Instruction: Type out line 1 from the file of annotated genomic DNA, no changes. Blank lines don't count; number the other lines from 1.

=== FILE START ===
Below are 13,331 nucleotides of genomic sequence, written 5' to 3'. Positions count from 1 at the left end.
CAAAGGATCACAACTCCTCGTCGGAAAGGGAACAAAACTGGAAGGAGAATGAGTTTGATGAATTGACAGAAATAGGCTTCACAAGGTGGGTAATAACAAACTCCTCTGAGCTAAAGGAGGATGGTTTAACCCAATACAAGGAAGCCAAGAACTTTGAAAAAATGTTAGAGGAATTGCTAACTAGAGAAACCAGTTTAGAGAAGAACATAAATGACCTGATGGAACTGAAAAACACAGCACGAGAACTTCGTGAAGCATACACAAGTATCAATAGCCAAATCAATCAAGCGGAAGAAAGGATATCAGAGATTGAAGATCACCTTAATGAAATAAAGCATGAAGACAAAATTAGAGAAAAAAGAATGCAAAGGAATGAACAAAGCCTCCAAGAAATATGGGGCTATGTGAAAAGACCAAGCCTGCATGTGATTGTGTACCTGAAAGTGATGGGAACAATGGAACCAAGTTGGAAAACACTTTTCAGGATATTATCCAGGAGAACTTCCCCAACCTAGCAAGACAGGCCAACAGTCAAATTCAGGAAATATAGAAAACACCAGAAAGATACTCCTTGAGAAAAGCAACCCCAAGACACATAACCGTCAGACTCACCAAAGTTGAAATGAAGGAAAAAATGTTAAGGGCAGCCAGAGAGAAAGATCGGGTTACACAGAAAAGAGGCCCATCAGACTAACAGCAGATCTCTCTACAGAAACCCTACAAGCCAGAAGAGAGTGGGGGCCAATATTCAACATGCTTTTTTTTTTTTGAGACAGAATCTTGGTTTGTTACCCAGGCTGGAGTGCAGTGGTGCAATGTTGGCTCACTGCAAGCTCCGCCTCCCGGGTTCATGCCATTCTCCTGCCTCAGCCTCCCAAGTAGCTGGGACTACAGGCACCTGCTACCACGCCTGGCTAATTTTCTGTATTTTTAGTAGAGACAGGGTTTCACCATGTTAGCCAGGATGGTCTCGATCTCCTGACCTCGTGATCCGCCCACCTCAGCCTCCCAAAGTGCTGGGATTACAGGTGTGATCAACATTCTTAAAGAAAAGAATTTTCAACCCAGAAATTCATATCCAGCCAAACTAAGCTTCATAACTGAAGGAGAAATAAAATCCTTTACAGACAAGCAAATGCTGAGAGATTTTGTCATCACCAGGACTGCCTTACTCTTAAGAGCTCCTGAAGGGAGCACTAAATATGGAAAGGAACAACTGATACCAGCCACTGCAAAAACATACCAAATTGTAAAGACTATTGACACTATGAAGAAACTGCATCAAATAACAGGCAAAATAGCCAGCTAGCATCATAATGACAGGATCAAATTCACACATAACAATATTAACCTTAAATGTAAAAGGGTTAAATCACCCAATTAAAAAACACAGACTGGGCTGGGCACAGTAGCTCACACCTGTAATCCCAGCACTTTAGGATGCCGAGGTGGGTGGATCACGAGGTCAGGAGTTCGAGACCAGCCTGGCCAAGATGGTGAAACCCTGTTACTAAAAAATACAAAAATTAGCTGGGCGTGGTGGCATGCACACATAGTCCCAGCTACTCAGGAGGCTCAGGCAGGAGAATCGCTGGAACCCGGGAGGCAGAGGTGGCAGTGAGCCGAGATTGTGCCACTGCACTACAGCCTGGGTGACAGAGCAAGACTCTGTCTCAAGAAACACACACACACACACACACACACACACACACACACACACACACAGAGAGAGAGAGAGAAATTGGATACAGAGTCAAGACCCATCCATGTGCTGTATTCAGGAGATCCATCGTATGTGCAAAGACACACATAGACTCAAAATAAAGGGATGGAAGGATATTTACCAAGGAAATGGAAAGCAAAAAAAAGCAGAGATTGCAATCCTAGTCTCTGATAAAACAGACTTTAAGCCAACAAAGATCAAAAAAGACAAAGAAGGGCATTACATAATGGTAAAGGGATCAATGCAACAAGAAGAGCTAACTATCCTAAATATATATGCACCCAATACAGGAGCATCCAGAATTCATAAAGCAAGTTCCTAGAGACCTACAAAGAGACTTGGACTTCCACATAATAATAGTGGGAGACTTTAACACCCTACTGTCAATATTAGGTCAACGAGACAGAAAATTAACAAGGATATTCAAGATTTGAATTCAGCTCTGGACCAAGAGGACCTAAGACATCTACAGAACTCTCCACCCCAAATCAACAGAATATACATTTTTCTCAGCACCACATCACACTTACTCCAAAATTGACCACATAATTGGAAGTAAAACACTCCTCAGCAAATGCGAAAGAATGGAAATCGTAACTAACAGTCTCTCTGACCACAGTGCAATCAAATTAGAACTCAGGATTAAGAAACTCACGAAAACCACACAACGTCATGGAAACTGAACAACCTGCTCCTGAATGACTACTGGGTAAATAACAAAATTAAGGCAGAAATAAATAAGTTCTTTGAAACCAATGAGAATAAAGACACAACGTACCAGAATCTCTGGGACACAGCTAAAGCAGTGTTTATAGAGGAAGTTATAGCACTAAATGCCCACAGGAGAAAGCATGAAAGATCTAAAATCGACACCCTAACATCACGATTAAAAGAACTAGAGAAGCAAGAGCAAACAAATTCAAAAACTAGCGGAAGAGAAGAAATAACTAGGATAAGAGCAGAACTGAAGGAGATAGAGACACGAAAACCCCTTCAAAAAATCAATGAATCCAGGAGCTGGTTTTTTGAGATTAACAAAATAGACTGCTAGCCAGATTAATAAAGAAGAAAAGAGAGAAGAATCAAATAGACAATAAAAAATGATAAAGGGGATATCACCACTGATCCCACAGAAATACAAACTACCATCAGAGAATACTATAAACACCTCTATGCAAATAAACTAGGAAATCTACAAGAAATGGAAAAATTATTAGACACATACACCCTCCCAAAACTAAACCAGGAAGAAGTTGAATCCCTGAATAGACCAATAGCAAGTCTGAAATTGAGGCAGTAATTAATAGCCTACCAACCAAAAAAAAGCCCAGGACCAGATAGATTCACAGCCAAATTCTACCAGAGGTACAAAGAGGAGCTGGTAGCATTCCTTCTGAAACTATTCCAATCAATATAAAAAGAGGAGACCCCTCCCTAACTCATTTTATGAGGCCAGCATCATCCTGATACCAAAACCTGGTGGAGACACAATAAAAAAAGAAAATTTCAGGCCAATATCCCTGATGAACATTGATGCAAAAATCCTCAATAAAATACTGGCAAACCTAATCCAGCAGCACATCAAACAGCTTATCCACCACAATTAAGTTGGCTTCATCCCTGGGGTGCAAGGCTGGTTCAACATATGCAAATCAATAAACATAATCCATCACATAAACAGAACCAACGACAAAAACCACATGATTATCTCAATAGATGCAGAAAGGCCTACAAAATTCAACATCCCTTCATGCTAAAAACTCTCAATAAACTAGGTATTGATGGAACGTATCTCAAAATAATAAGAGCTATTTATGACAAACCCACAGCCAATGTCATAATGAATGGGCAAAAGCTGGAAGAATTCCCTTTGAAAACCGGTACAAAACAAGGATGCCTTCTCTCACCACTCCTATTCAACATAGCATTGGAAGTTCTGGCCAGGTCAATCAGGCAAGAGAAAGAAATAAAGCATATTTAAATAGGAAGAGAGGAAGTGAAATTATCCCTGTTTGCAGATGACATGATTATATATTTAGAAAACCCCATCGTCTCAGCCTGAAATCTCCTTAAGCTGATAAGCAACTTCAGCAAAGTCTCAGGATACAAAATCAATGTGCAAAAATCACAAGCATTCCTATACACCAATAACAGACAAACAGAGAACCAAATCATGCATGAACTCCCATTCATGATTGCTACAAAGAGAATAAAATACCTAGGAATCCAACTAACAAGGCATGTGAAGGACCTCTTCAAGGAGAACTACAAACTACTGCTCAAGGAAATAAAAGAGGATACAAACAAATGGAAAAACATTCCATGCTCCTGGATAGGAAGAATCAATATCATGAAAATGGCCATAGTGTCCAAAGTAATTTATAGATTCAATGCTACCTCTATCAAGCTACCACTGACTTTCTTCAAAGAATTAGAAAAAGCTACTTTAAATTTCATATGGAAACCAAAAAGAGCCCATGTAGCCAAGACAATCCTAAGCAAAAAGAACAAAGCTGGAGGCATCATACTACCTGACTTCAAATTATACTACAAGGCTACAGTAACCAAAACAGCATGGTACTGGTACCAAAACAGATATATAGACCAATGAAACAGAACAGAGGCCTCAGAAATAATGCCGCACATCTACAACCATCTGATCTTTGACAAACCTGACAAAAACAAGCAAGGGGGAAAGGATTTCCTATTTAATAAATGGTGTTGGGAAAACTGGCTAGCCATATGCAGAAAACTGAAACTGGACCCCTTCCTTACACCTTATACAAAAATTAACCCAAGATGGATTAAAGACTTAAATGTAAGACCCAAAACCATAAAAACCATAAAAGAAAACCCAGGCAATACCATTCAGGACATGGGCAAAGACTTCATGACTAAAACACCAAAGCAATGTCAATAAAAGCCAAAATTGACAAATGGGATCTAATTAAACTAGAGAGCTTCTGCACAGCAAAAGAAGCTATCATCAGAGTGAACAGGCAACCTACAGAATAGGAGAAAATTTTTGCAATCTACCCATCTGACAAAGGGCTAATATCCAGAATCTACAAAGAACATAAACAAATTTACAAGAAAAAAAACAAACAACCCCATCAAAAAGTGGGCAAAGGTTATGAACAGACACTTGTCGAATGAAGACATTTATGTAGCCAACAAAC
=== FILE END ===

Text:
Below are 13,331 nucleotides of genomic sequence, written 5' to 3'. Positions count from 1 at the left end.